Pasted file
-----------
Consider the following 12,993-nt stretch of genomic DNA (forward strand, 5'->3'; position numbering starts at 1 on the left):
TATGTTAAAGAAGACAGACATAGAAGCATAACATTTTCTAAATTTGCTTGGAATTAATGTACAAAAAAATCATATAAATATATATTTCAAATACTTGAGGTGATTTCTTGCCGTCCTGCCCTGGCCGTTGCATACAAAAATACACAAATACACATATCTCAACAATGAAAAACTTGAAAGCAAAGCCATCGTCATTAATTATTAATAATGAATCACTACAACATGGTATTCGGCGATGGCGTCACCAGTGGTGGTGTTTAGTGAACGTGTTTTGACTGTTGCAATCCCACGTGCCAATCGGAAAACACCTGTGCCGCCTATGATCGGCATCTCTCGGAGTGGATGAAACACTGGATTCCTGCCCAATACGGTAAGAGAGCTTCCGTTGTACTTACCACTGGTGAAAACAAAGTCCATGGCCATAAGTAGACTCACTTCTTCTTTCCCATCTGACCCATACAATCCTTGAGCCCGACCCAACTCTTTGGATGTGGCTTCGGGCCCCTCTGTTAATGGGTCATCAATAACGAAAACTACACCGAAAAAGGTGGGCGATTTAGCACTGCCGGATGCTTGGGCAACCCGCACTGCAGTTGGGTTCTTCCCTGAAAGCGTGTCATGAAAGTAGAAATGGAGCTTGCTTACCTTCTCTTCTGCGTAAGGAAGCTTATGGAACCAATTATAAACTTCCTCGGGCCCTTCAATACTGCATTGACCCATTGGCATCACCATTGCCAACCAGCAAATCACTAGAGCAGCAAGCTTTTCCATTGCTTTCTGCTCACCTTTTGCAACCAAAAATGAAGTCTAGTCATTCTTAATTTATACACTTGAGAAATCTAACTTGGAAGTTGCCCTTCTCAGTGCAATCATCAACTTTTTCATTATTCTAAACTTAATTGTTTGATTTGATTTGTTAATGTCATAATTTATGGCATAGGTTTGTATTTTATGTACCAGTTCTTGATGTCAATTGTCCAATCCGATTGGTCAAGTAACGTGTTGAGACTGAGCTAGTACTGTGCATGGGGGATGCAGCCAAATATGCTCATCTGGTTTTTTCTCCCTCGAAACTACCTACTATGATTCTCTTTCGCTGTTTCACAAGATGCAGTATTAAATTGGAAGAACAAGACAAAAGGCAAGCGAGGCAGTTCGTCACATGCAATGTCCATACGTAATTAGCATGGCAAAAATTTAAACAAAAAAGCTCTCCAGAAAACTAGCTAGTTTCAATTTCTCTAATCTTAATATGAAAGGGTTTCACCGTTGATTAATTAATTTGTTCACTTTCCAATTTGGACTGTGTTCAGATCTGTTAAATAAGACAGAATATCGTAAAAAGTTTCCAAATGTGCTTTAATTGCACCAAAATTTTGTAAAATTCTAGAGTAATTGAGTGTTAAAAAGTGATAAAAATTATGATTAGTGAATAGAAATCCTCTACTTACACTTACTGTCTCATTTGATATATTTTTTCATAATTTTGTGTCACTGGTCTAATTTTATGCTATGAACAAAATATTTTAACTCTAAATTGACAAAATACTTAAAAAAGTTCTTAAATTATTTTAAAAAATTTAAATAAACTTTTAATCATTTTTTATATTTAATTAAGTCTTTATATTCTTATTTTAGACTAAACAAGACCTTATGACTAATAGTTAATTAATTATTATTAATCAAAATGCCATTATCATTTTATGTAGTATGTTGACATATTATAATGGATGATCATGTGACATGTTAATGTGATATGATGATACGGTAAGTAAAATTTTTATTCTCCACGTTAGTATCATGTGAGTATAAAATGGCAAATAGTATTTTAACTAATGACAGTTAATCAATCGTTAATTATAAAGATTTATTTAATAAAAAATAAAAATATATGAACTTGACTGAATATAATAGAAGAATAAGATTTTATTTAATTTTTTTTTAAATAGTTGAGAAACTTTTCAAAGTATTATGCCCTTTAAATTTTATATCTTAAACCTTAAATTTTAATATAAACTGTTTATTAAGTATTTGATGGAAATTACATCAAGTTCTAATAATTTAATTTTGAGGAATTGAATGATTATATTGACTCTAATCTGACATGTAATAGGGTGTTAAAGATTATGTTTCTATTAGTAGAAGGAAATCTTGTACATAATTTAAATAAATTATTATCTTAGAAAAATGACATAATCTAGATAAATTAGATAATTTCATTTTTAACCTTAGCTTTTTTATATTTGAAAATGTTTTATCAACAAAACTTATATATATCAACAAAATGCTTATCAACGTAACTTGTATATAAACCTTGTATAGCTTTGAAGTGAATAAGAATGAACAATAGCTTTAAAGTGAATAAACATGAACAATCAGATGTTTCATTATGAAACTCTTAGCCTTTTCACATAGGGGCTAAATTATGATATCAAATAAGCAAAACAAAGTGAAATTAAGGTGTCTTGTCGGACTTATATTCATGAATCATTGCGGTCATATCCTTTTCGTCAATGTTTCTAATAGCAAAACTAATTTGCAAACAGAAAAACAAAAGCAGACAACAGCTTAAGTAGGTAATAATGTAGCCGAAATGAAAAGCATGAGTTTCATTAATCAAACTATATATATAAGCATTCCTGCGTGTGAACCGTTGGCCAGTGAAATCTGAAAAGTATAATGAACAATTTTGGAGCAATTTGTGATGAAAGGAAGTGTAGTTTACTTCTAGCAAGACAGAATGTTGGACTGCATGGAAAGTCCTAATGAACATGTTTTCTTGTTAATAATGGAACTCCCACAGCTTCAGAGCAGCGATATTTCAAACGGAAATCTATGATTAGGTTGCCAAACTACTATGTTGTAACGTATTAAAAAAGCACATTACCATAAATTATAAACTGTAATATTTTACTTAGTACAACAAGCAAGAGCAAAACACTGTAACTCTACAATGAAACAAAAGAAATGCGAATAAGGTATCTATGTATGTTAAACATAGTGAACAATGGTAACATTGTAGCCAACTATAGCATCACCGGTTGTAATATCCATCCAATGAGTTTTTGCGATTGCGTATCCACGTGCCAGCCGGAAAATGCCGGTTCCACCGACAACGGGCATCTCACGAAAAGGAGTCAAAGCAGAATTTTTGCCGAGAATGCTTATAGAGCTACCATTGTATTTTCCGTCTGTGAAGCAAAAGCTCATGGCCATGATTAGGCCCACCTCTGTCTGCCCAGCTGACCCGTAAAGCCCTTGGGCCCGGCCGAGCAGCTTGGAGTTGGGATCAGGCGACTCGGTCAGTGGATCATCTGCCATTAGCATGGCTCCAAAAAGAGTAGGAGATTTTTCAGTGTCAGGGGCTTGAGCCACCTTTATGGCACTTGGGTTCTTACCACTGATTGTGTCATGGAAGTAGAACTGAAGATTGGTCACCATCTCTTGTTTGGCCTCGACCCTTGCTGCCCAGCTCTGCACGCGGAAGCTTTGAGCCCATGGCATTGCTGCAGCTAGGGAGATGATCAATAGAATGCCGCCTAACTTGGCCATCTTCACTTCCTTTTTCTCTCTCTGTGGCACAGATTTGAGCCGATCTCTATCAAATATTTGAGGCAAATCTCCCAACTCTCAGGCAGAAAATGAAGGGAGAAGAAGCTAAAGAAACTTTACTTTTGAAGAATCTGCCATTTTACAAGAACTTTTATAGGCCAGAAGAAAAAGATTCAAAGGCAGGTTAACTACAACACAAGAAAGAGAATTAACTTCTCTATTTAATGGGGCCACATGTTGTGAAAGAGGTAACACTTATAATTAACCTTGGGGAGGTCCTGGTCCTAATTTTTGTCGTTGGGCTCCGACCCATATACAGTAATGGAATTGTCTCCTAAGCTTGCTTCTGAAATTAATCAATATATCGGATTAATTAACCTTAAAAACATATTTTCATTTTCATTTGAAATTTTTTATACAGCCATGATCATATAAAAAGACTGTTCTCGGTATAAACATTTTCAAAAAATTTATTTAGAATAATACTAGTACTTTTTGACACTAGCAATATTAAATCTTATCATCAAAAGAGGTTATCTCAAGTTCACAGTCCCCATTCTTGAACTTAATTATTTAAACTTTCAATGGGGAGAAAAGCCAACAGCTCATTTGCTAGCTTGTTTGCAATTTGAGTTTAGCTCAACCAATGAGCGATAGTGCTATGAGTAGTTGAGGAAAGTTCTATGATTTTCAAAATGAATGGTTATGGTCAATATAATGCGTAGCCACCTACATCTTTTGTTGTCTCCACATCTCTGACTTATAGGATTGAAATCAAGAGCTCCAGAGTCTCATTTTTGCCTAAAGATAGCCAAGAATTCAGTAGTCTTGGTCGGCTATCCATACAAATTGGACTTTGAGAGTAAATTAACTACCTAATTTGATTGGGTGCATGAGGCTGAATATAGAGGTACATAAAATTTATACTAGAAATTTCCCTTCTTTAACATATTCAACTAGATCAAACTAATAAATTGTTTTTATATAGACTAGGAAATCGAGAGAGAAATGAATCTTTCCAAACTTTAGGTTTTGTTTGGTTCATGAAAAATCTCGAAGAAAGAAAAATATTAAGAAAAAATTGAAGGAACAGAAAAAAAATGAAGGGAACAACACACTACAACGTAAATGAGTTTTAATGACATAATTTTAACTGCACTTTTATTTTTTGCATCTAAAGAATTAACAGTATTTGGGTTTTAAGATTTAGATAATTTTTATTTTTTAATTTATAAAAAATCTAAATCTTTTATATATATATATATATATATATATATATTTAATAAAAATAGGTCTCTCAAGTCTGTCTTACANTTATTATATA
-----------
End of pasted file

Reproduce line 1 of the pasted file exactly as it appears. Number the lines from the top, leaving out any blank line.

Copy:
Consider the following 12,993-nt stretch of genomic DNA (forward strand, 5'->3'; position numbering starts at 1 on the left):